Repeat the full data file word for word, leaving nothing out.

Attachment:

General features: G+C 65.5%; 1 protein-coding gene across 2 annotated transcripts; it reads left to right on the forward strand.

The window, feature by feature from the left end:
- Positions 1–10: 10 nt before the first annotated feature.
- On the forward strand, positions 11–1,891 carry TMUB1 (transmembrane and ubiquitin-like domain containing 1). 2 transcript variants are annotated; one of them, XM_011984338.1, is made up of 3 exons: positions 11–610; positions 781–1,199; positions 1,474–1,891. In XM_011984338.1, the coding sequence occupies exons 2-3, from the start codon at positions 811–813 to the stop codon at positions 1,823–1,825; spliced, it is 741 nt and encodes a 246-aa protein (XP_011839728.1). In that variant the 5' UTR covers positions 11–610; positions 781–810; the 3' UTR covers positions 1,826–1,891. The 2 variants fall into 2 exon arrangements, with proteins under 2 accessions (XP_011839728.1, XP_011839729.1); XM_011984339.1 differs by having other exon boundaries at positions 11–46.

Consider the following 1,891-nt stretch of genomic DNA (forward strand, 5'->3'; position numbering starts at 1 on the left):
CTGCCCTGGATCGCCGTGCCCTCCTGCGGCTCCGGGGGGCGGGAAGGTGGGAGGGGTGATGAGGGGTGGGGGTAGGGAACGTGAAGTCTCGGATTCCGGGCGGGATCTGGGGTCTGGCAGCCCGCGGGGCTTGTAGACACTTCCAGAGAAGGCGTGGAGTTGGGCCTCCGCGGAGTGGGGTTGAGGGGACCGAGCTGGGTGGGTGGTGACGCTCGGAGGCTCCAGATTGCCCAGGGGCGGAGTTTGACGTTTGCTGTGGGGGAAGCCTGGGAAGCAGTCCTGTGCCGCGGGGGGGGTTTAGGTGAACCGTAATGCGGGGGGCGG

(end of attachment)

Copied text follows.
General features: G+C 65.5%; 1 protein-coding gene across 2 annotated transcripts; it reads left to right on the forward strand.

The window, feature by feature from the left end:
- Positions 1–10: 10 nt before the first annotated feature.
- On the forward strand, positions 11–1,891 carry TMUB1 (transmembrane and ubiquitin-like domain containing 1). 2 transcript variants are annotated; one of them, XM_011984338.1, is made up of 3 exons: positions 11–610; positions 781–1,199; positions 1,474–1,891. In XM_011984338.1, the coding sequence occupies exons 2-3, from the start codon at positions 811–813 to the stop codon at positions 1,823–1,825; spliced, it is 741 nt and encodes a 246-aa protein (XP_011839728.1). In that variant the 5' UTR covers positions 11–610; positions 781–810; the 3' UTR covers positions 1,826–1,891. The 2 variants fall into 2 exon arrangements, with proteins under 2 accessions (XP_011839728.1, XP_011839729.1); XM_011984339.1 differs by having other exon boundaries at positions 11–46.

Consider the following 1,891-nt stretch of genomic DNA (forward strand, 5'->3'; position numbering starts at 1 on the left):
CTGCCCTGGATCGCCGTGCCCTCCTGCGGCTCCGGGGGGCGGGAAGGTGGGAGGGGTGATGAGGGGTGGGGGTAGGGAACGTGAAGTCTCGGATTCCGGGCGGGATCTGGGGTCTGGCAGCCCGCGGGGCTTGTAGACACTTCCAGAGAAGGCGTGGAGTTGGGCCTCCGCGGAGTGGGGTTGAGGGGACCGAGCTGGGTGGGTGGTGACGCTCGGAGGCTCCAGATTGCCCAGGGGCGGAGTTTGACGTTTGCTGTGGGGGAAGCCTGGGAAGCAGTCCTGTGCCGCGGGGGGGGTTTAGGTGAACCGTAATGCGGGGGGCGG